Monday, January 6, 2014

Post-Acute Care Transitions Should be Facilitated by Rehab Nurses

A new white paper asserts that successful post-acute care (PAC) transitions for individuals with disabling conditions must be facilitated by nurses with rehabilitation nursing training, knowledge, and experience. The Association of Rehabilitation Nurses (ARN) released "Essential Role of the Rehabilitation Nurse in Facilitating Care Transitions" in November and it was recently covered by Advanced Healthcare Network for Nurses.

According to the white paper, rehabilitation nurses are defined by a unique skill set, which includes knowledge and understanding required to manage the care of patients with acute or chronic illnesses and conditions that cause disability. Their expertise in leading teams that develop and implement patient/family-centered interventions and evaluate outcomes is vital to providing the care these patients need, according to the paper.

Recommendations include:

  • Involving rehabilitation nurses in national policy decisions, including as members of committees and technical expert panels.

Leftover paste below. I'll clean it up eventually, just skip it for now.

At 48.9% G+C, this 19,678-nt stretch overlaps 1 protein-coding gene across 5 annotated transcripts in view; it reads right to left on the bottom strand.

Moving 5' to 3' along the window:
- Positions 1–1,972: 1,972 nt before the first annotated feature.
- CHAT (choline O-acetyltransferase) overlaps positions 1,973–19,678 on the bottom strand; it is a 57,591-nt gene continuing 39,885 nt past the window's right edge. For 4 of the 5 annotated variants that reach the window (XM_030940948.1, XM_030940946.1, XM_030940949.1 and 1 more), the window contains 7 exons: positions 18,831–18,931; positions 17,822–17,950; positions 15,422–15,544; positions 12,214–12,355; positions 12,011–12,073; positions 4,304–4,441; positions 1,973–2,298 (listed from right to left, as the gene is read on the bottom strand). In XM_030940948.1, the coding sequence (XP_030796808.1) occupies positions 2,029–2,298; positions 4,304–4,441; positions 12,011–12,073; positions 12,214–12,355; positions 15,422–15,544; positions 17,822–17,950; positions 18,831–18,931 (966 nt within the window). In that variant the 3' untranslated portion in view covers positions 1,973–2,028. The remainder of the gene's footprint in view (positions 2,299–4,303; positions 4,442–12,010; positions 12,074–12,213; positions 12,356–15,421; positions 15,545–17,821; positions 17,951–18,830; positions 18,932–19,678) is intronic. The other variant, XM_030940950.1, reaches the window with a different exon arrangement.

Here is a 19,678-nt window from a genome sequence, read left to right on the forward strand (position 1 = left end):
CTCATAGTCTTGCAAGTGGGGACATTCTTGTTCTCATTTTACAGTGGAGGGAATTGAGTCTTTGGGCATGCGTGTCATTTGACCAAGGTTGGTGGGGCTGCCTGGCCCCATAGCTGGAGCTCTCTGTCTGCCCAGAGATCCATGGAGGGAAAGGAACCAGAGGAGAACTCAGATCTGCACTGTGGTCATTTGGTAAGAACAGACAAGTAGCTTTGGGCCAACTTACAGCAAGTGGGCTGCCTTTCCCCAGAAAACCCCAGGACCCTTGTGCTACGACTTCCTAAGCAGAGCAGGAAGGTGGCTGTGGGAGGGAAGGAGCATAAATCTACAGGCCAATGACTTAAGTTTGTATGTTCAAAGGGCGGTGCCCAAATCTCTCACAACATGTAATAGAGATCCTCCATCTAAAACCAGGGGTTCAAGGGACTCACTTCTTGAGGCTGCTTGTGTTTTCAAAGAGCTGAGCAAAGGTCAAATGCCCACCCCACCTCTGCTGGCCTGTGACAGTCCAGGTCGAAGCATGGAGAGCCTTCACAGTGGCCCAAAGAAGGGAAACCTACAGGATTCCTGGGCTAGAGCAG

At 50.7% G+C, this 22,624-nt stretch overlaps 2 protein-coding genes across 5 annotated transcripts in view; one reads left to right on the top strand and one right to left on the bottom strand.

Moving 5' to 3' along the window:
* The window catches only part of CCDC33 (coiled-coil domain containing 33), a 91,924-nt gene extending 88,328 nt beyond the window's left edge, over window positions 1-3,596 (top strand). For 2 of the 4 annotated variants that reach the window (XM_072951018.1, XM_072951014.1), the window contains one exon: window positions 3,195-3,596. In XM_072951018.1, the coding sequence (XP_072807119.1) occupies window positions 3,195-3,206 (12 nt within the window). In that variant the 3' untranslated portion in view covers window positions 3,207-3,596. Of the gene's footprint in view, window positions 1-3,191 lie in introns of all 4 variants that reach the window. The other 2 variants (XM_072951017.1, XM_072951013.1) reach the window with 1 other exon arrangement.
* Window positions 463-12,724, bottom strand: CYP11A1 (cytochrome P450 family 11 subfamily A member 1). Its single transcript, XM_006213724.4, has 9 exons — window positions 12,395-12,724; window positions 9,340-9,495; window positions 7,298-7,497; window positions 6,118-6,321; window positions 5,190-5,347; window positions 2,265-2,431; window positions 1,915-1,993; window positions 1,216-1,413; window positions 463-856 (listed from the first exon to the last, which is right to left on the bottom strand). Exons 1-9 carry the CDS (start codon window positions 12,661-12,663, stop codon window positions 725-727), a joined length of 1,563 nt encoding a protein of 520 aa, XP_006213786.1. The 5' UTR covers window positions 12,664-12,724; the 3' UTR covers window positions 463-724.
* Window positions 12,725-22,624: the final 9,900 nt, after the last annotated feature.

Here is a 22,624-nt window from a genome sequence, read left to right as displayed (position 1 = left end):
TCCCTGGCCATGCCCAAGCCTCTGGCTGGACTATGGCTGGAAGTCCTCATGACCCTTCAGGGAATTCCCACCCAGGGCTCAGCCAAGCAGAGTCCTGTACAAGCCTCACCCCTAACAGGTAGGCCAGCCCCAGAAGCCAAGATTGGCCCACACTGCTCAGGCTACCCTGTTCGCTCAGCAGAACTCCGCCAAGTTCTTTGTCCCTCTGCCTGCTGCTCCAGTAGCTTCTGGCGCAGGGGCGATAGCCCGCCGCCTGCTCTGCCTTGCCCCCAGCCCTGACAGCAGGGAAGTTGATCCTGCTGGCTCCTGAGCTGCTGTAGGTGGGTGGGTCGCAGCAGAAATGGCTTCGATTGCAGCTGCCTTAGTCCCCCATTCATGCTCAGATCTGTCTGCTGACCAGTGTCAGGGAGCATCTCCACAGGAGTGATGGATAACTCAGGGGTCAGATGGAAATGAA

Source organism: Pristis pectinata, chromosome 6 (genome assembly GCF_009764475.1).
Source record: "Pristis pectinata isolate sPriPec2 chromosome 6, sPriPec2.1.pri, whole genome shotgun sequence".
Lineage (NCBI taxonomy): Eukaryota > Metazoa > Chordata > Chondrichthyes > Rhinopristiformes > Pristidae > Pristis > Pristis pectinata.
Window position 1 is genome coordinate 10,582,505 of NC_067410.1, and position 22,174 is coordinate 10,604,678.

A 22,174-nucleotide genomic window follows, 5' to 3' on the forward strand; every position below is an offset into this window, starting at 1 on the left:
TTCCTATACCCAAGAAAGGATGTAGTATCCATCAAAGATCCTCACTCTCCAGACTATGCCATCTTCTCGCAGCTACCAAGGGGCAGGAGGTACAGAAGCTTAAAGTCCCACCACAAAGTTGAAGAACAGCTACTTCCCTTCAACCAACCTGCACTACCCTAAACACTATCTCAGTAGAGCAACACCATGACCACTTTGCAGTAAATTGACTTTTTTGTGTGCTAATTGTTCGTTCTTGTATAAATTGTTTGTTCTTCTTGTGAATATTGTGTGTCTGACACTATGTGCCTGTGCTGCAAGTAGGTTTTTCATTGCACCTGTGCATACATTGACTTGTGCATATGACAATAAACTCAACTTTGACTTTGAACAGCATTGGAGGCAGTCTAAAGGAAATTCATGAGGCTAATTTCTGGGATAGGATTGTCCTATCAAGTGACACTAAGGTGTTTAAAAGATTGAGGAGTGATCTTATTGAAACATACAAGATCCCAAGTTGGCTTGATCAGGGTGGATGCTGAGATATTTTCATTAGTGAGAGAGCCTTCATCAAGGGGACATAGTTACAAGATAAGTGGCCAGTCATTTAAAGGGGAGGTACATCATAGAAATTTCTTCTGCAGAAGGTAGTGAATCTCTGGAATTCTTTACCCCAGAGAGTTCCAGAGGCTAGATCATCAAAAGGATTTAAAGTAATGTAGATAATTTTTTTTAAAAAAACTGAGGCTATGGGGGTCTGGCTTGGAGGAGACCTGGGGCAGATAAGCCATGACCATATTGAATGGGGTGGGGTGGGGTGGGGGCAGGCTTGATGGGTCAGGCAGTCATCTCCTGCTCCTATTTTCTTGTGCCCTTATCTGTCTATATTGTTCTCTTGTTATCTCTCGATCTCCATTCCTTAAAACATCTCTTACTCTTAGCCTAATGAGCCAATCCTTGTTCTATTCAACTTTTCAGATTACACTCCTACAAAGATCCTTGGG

• Conducting studies to evaluate the impact of rehabilitation nurses on the health care delivery system. Research funded by federal agencies that compares payments and quality models, and evaluates of value-based payment models. 
  • Including rehabilitation nurses on Technical Expert Panels that assess ideas for developing new care coordination measures, including transitional care, to evaluate the quality of care coordination for individuals with disabilities.
An INQRI-funded study, “Nursing Care Quality in Acute Care Hospitals: New Linkages to Patient Outcomes,” examined whether increases in nurse staffing and skill mix improve hospital performance, enhance patient perceptions of nursing performance, and improve overall nursing performance. The study found that when patients were asked about aspects of care in which nurses functioned independently, there were more consistent, statistically significant correlations between patients' assessments of the quality of their hospital care and nurse staffing. The study was led by Arlyss Anderson Rothman and Adams Dudley.

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